The EBC 500 includes an in-order queue 510 as is known in the art. The in-order queue 510 monitors the transactions on pipelined bus and the stage that each transaction is in. The in-order queue 510 receives snoop results from the snoop queue 700 and, where appropriate, outputs the snoop results.
The EBC 500 also includes a snoop stall switch 530 that receives the snoop results output from the in-order queue 510. It also receives, as a second input, a snoop stall signal generated by a snoop stall signal generator 540. Switch 530 selects among the inputs in response to the buffer full signal generated by the manager 420. An output of the switch is input to the snoop pin controller 520. The snoop pin controller 520 drives the snoop lines on the external bus 50.
In an embodiment of the present invention, the BSU 300 may operate in accordance with the method of FIG. 4. There, the BSU 300 receives and buffers requests as is known in the art (Step 1010). As is typical, the request is buffered in the buffer memory 410. The BSQ 400 and EBC 500 coordinate to execute a bus transaction and fulfill the request. Eventually, the transaction will advance to the snoop phase of the transaction. If the request requires a read of data from the external bus 50, the BSU 300 polls the manager 420 to determine the status of the read line buffer 600 (Step 1020). If the read line buffer 600 is full (Step 1030), the BSU 300 requests the EBC 500 to generate a snoop stall signal (Step 1040) and waits until an entry in the read line buffer 600 becomes available. If the read line buffer 600 is not full, the BSU assigns an entry in the read line buffer 600 as a destination for the data to be read from the external bus 50 and stores an identifier of the assigned entry in the identifier buffer 412 (Step 1050). From step 1050, the BSU 300 completes the bus transaction according to known procedures.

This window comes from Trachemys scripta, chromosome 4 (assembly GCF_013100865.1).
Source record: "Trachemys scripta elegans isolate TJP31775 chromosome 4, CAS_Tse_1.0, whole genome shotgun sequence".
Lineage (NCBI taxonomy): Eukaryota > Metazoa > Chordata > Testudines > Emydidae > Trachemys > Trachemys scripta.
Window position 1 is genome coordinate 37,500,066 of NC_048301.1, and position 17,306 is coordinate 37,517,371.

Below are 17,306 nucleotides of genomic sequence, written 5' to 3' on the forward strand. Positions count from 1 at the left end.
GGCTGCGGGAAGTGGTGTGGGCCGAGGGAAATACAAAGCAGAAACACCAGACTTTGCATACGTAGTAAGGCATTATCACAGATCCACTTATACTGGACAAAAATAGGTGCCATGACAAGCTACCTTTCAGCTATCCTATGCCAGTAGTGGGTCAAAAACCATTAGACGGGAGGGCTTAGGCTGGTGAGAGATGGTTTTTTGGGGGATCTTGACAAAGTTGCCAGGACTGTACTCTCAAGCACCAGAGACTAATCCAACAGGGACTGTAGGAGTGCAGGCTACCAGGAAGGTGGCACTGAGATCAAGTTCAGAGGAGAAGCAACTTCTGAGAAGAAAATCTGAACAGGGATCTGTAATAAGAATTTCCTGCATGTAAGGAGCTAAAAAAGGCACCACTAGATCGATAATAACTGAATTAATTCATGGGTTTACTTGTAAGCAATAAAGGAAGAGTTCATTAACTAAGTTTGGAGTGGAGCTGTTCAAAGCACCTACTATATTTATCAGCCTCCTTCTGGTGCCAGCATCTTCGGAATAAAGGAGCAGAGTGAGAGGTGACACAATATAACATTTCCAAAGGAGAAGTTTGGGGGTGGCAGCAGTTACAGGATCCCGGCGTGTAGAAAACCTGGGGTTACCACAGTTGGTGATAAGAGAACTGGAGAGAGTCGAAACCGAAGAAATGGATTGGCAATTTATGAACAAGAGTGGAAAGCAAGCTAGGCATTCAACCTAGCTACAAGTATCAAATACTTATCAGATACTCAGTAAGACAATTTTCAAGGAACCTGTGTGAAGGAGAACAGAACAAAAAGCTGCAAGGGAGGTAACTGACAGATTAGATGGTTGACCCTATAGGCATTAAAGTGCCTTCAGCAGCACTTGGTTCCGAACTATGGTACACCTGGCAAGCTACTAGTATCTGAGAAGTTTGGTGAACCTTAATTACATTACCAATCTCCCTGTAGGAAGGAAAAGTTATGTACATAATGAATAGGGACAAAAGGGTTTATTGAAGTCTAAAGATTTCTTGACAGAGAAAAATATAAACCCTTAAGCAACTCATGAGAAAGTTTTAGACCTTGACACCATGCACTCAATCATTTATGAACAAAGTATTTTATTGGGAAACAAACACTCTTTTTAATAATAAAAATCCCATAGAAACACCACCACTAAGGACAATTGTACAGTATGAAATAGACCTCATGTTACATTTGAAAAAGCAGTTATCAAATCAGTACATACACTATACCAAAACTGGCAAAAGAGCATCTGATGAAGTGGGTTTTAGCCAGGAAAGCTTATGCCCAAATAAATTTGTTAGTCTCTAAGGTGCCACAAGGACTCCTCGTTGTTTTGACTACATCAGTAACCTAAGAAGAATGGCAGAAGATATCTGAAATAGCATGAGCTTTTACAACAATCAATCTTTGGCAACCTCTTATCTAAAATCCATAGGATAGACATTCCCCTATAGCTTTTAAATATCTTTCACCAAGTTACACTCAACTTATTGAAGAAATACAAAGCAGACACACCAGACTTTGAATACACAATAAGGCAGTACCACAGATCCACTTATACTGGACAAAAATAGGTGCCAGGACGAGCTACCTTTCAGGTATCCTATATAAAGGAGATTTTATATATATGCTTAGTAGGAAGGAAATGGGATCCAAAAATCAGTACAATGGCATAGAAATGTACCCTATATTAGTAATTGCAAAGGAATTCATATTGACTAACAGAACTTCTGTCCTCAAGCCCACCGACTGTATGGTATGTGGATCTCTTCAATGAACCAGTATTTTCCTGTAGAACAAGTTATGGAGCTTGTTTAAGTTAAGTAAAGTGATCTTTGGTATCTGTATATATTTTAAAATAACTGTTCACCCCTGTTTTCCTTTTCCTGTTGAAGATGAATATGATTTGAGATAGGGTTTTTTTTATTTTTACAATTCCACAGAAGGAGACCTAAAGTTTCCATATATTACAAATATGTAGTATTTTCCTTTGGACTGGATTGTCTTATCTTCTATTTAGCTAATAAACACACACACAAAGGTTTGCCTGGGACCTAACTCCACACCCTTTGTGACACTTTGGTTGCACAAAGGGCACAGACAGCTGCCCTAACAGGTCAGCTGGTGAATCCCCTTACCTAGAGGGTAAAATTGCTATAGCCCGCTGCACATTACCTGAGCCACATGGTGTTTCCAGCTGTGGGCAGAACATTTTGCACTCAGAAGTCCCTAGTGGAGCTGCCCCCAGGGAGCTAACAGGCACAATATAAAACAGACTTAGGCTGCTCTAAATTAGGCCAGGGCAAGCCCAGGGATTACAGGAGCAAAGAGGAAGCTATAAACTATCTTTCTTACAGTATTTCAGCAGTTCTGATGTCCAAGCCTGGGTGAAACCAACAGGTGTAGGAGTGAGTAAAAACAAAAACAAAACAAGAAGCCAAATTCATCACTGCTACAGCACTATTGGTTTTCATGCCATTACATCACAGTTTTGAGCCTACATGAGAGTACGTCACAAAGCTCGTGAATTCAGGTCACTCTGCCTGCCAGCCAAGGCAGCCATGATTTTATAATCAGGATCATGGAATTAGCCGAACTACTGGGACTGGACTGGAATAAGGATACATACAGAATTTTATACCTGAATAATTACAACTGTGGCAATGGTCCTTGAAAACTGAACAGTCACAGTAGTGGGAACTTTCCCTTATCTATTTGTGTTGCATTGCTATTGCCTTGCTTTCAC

The snoop stall signal generated at step 1040 causes the BSU 300 to stall its the transaction from progressing further. As is known, during the snoop phase, the bus owner receives snoop results to determine where to read the data. Snoop results are detected by the BSQ 400 from the pin controller 520. By generating the snoop stall signal on the external bus 50, the BSU 300 stalls its own transaction until data drains from the read line buffer 600 and buffer entries therein become available. However, the BSU 300 is free to process other requests on the pipelined bus and to issue new requests as necessary.
As a practical matter, at least one entry in the buffer memory 610 should be available almost always. The higher internal operating speed of the processor 10 should cause data to be drained from the read line buffer 600 at a faster rate than the external bus 50 can supply data to it. Thus, the BSU 300 is expected to snoop stall its own transaction only in the most unlikely of circumstances.